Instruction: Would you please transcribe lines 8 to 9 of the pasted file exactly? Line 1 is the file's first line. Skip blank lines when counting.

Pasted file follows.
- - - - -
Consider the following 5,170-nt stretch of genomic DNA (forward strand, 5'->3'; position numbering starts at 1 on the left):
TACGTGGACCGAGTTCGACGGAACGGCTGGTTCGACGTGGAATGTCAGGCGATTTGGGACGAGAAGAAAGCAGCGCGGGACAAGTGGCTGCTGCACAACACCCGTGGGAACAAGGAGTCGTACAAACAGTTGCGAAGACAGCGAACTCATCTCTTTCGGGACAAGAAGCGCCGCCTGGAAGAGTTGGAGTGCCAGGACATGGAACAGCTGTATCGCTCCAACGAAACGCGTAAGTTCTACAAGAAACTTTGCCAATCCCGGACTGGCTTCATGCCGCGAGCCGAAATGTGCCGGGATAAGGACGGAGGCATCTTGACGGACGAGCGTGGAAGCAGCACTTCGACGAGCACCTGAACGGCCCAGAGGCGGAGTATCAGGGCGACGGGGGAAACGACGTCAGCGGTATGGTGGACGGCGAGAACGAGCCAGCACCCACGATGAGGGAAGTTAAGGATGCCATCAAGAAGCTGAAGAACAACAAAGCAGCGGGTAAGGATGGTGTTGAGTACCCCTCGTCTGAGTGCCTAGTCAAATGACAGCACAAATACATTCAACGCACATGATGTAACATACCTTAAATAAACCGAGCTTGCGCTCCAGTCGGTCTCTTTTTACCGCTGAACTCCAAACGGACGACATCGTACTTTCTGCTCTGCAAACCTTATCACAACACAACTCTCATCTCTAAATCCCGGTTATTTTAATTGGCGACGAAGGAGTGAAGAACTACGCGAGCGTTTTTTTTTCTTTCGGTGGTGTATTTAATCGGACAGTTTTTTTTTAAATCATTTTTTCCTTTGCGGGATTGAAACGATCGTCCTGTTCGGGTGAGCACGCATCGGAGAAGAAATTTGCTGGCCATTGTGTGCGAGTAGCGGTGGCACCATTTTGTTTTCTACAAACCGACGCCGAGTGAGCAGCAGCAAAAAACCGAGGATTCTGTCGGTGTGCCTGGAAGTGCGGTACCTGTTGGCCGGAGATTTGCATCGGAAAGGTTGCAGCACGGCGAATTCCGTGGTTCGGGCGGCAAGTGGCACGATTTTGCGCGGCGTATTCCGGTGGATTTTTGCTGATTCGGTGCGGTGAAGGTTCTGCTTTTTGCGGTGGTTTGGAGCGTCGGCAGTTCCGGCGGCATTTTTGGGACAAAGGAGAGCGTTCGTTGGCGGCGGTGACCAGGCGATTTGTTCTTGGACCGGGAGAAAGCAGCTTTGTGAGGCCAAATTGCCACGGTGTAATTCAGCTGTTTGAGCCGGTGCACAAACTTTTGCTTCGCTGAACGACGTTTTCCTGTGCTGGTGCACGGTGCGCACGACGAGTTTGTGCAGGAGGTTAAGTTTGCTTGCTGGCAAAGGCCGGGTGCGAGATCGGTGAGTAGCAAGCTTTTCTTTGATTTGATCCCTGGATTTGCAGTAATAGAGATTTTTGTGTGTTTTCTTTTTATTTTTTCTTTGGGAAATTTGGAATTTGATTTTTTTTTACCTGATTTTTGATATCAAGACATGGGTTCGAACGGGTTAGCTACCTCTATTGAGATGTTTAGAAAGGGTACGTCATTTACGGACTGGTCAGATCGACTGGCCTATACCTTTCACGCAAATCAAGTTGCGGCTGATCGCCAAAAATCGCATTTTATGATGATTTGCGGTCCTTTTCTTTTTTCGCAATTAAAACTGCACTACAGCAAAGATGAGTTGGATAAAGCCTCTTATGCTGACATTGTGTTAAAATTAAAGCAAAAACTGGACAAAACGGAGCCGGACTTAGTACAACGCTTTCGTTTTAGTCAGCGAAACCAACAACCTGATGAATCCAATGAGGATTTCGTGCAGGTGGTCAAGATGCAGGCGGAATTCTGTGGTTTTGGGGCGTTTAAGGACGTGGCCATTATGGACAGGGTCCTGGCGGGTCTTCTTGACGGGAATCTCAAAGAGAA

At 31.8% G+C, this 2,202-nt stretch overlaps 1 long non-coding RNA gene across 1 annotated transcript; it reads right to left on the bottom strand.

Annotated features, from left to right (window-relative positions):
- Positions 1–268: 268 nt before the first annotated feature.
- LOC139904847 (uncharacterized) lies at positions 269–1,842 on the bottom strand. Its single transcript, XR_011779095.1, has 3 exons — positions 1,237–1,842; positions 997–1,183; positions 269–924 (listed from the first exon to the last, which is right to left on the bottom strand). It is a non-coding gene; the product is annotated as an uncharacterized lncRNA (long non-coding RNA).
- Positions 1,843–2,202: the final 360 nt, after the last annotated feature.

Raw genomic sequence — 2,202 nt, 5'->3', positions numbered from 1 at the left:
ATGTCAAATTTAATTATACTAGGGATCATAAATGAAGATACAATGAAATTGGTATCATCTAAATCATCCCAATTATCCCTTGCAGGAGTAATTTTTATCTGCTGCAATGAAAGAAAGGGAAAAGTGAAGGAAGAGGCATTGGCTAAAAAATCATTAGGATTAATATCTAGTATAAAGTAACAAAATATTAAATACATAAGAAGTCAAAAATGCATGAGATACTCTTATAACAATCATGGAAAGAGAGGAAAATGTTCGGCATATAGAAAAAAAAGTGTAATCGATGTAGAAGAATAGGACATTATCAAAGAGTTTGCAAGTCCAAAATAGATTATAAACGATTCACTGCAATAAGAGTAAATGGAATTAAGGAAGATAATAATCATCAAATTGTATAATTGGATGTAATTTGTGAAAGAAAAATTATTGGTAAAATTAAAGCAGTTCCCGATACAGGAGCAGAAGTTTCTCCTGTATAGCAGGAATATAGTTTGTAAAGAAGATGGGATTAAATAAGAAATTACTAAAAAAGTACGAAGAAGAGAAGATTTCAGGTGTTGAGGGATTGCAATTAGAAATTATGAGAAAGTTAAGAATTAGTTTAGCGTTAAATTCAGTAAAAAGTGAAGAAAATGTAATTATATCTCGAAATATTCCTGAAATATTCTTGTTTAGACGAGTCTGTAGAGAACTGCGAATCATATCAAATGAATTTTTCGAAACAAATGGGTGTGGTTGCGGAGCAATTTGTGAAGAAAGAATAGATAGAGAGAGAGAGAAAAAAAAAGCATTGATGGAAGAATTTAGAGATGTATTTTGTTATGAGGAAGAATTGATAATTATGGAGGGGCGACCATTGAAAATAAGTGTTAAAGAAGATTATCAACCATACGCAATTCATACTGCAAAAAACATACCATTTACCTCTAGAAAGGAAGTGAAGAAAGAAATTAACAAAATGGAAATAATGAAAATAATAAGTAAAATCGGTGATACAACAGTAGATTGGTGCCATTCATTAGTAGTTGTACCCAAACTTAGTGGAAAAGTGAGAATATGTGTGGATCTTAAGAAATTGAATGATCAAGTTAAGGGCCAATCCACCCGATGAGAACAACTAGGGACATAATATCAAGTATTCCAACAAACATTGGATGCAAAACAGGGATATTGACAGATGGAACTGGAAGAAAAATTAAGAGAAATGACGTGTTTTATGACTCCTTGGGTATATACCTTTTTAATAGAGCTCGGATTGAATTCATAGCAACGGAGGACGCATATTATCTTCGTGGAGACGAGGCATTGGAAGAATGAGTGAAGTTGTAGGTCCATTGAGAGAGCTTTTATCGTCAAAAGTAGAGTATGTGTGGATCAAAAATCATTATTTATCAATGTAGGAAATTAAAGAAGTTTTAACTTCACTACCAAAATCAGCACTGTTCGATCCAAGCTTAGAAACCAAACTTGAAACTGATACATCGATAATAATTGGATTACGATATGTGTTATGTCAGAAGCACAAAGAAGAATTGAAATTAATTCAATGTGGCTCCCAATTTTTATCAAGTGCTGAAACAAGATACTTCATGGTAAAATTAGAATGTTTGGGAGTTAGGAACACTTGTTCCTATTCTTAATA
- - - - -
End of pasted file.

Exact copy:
Raw genomic sequence — 2,202 nt, 5'->3', positions numbered from 1 at the left:
ATGTCAAATTTAATTATACTAGGGATCATAAATGAAGATACAATGAAATTGGTATCATCTAAATCATCCCAATTATCCCTTGCAGGAGTAATTTTTATCTGCTGCAATGAAAGAAAGGGAAAAGTGAAGGAAGAGGCATTGGCTAAAAAATCATTAGGATTAATATCTAGTATAAAGTAACAAAATATTAAATACATAAGAAGTCAAAAATGCATGAGATACTCTTATAACAATCATGGAAAGAGAGGAAAATGTTCGGCATATAGAAAAAAAAGTGTAATCGATGTAGAAGAATAGGACATTATCAAAGAGTTTGCAAGTCCAAAATAGATTATAAACGATTCACTGCAATAAGAGTAAATGGAATTAAGGAAGATAATAATCATCAAATTGTATAATTGGATGTAATTTGTGAAAGAAAAATTATTGGTAAAATTAAAGCAGTTCCCGATACAGGAGCAGAAGTTTCTCCTGTATAGCAGGAATATAGTTTGTAAAGAAGATGGGATTAAATAAGAAATTACTAAAAAAGTACGAAGAAGAGAAGATTTCAGGTGTTGAGGGATTGCAATTAGAAATTATGAGAAAGTTAAGAATTAGTTTAGCGTTAAATTCAGTAAAAAGTGAAGAAAATGTAATTATATCTCGAAATATTCCTGAAATATTCTTGTTTAGACGAGTCTGTAGAGAACTGCGAATCATATCAAATGAATTTTTCGAAACAAATGGGTGTGGTTGCGGAGCAATTTGTGAAGAAAGAATAGATAGAGAGAGAGAGAAAAAAAAAGCATTGATGGAAGAATTTAGAGATGTATTTTGTTATGAGGAAGAATTGATAATTATGGAGGGGCGACCATTGAAAATAAGTGTTAAAGAAGATTATCAACCATACGCAATTCATACTGCAAAAAACATACCATTTACCTCTAGAAAGGAAGTGAAGAAAGAAATTAACAAAATGGAAATAATGAAAATAATAAGTAAAATCGGTGATACAACAGTAGATTGGTGCCATTCATTAGTAGTTGTACCCAAACTTAGTGGAAAAGTGAGAATATGTGTGGATCTTAAGAAATTGAATGATCAAGTTAAGGGCCAATCCACCCGATGAGAACAACTAGGGACATAATATCAAGTATTCCAACAAACATTGGATGCAAAACAGGGATATTGACAGATGGAACTGGAAGAAAAATTAAGAGAAATGACGTGTTTTATGACTCCTTGGGTATATACCTTTTTAATAGAGCTCGGATTGAATTCATAGCAACGGAGGACGCATATTATCTTCGTGGAGACGAGGCATTGGAAGAATGAGTGAAGTTGTAGGTCCATTGAGAGAGCTTTTATCGTCAAAAGTAGAGTATGTGTGGATCAAAAATCATTATTTATCAATGTAGGAAATTAAAGAAGTTTTAACTTCACTACCAAAATCAGCACTGTTCGATCCAAGCTTAGAAACCAAACTTGAAACTGATACATCGATAATAATTGGATTACGATATGTGTTATGTCAGAAGCACAAAGAAGAATTGAAATTAATTCAATGTGGCTCCCAATTTTTATCAAGTGCTGAAACAAGATACTTCATGGTAAAATTAGAATGTTTGGGAGTTAGGAACACTTGTTCCTATTCTTAATA